The oft repeated mantra of the Scottish aquaculture industry is that it is the most heavily regulated aquaculture industry in the world. Certainly the complexity of the system was highlighted beautifully some time ago when our company decided to go for you should not be in breach of the law, particularly that which pertains to the environment.
However, the law changes and knowing all facets that exist and factor
We realised we were not alone when the industry decided to hire a company that researches these matters and keeps you up to date.
To have to hire a specialist company in order to keep up with the law is a very worrying development.You see, for me, the law is next to useless if the average man cannot understand it.
The largest problem is that society feels that every bad thing that happens must have someone to blame and a law should be made to stop it happening again. Each time a law is created, it impacts on other laws and so on.
So we become ruled by more and more complex law which few but lawyers can understand. So we need more lawyers to explain the law, and also to help us decide whether we need more law or how to implement new law.
We have reached a situation where the more lawyers there are, the more lawyers we need.
What makes this problem even worse for farmers is that we are ruled by an urban orientated government (both Westminster and Holyrood) that does not really understand aquaculture, and they in turn are forcefully guided by the EU, another urban orientated form of government.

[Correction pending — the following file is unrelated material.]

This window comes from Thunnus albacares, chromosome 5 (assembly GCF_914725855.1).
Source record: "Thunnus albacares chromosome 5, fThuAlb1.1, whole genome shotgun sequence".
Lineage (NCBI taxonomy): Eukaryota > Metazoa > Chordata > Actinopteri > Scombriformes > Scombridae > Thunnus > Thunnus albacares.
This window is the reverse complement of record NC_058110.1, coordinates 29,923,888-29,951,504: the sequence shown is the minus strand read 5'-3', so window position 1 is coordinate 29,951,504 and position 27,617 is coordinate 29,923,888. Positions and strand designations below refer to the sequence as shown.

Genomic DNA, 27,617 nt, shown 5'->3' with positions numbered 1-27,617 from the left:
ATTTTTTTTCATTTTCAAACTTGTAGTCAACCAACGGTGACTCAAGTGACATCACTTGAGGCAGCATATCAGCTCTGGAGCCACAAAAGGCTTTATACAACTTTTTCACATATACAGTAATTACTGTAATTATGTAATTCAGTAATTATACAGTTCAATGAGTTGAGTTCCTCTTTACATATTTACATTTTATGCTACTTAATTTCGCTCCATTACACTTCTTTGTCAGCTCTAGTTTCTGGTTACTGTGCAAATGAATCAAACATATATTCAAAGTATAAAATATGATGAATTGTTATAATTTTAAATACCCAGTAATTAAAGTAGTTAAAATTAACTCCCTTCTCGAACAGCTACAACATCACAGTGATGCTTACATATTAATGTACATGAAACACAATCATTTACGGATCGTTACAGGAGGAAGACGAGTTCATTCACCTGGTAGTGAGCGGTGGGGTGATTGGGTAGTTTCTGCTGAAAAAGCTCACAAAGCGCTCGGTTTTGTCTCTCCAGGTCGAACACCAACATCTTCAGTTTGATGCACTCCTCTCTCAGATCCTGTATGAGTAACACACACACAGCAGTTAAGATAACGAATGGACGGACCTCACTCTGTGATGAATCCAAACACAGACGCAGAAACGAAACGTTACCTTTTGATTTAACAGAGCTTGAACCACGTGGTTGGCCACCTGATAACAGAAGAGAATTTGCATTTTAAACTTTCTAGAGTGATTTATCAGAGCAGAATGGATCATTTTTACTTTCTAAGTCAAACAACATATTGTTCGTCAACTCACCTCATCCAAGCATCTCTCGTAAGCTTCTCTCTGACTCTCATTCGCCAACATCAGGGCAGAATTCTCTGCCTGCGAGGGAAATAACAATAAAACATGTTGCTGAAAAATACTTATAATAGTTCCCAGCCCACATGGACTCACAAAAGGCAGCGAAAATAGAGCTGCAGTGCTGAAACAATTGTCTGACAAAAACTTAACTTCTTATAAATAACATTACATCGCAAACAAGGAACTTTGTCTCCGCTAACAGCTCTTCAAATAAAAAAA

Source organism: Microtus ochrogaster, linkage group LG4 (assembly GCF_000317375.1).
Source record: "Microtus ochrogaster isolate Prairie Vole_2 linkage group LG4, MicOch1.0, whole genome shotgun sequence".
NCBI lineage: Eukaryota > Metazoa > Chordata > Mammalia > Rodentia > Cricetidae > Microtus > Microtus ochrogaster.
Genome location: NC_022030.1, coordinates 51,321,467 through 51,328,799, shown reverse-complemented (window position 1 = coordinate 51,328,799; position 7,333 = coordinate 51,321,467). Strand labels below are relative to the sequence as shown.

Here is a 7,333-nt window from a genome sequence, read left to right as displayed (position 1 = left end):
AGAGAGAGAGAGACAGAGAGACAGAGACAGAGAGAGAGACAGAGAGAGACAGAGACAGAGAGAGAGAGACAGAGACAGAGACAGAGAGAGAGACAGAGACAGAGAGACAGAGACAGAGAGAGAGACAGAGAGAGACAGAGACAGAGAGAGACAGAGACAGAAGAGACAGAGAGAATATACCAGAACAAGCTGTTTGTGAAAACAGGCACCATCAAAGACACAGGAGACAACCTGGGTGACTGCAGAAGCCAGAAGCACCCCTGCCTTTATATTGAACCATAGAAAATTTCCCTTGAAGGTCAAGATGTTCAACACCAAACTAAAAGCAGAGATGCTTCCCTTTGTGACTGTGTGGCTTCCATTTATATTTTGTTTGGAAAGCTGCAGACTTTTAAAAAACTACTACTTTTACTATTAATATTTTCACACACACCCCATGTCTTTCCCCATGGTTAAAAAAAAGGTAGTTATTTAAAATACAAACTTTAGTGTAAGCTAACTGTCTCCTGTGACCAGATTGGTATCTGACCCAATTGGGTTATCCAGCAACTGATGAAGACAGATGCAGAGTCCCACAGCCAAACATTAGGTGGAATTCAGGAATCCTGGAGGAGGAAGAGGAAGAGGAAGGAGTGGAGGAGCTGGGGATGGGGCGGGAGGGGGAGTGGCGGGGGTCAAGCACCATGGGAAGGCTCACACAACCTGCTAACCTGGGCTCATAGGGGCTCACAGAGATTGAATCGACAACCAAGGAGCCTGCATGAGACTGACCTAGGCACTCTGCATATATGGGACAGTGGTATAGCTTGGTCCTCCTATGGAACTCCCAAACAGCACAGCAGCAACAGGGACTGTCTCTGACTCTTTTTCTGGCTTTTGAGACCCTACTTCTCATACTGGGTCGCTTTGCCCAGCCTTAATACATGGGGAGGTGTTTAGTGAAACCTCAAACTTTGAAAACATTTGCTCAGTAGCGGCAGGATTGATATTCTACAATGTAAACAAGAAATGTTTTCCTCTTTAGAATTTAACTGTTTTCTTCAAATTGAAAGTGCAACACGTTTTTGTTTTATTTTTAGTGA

I remember well when my Orkney farm manager (of my sheep, not to look at farm practice. On being asked how many hours he worked, Geordie replied 24.
Incredulous, the inspector asked why and Geordie replied that lambing ewes don’t have a clock.The inspector said that he could not put that down on the form. For the rest of the interview, quite reasonably, the only response the inspector got was:‘Write down whatever you want.’
So here we are with a government that continues to make law more people and faces enormous climatic challenges to also operate in a complex legal framework.
I know it is the province of the older to think that life was easier or better when we were young and maybe this is so, but I still feel strongly than we did.
- ing the environment. As I have said for a long time, if you want to ensure no change to the environment, don’t leave home in the morning.
Everything that humans do changes the environment. If we had not changed it, the current world population would not be fed.
The critical issue that we face is how we will feed the future generations.The sea has been severely depleted and the land is close to busting point.Two thirds of our planet surface is sea and we have to know how to farm it.To farm it we will have to change it to some degree, just as agriculture has done.
To farm it we will need a government that understands our needs but also we will have to have a more cohesive view of what is required for sustainable aquaculture to thrive.
The one thing that I have noted over a long career is that consolidation of the industry has not led to greater cohesion or long term thinking about what the regulatory framework should look like.
It is time our industry stopped asking the government to sort out regulation and developed a model that we think would work for our long-term sustainable future.
If we do not develop it then the government will continue to react to industry detractors, consultants, ENGOs and their own agencies because if the industry cannot produce a workable formula then they have no alternative. More and more law will be created and the cost to industry will be larger and larger.
While this is a new industry and operates in a new regulatory area, it is not the world’s most complex.The law should be simple to understand and to comply with. As Winston Churchill said: ‘If you have ten thousand regulations you destroy all
respect for the law.’